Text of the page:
Call me a cynic, but I’ve always wondered whether Kristen Stewart’s romance with Robert Pattinson was real or conveniently staged for maximum ‘Twilight’ publicity. Now that she has publicly apologized for cheating on him – after Us Weekly published incriminating photos of her kissing another man – I’m more skeptical than ever. Only a romance staged for the red carpet and press junkets could result in her bizarrely personal three-sentence apology, which ends: “This momentary indiscretion has jeopardized the most important thing in my life, the person I love and respect the most, Rob. I love him, I love him, I'm so sorry." This might be damage control; it’s weird enough to play as performance art. What it doesn’t even approach is reality.
Who apologizes to the love of her life in a statement to People magazine? But in the celebrity-culture version of “Live by the sword, die by the sword,” a romantic image carefully cultivated in public has to be repaired in public.
One of the strangest twists in this story – already analyzed and Tweeted to death — is that the apology backed Stewart into acknowledging the relationship, which she had never quite done before. The tacit admission that off-screen Rob and Kristen were just a fangless real-life version of Edward and Bella has usually been done with a teasing smile (hers), a shy smile (his), and camera-ready PDAs. I kind of admired that part of the image-making, which suggested they wouldn’t be bullied into talking publicly about something private; how quaint and refreshing!
But now we have that other display of affection, which Stewart certainly never thought would go public. (Has she learned nothing from her years on the red carpet? There is always a photographer.) The Us Weekly photos show Stewart with the director of her latest film, 'Snow White and the Huntsman': Rupert Sanders (with Stewart, above), not only married with two children, but married to the very woman who played Stewart’s mother in the movie. He has issued his own public apology; good luck with that.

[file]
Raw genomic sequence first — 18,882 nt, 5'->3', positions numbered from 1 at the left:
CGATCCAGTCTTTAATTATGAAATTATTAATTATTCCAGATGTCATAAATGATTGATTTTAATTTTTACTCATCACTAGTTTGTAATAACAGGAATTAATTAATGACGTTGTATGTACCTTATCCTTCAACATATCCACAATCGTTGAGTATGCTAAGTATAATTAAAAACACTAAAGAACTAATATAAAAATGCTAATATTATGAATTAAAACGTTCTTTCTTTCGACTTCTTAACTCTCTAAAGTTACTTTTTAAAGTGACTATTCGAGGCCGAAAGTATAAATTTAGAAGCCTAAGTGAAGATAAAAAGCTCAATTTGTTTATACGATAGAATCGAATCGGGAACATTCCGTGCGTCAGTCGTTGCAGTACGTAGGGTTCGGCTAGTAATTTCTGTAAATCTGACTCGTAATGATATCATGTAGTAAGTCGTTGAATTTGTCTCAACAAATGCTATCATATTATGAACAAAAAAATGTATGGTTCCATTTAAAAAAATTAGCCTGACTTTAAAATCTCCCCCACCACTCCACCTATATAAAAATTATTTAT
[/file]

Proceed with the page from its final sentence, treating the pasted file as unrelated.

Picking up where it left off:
This cheating would amount to a standard case of Hollywood ick if it weren’t so damaging to the idea of a fairy tale romance on and off screen – just the kind of romance cherished by adolescent girls, who of course are the ‘Twilight’ target audience. So Stewart took the advice well known to every star or politician facing a sex scandal since the days of Hugh Grant’s: get ahead of the story and keep moving.
This whole episode, of course, tells us nothing about the truth of the Stewart-Pattinson relationship, but it says a lot about celebrity culture and the absurdity of buying into “staged reality,” whether it’s a publicity-friendly romance or the whole Kardashian family. For all we know the Stewart-Pattinson love affair might even be real. The point is: we don’t know. All we see is what they’ve played out in public.
And all the apology tells us is that Stewart wants to get this mess behind her long before that ‘Twilight Saga: Breaking Dawn Part 2’ premiere in November.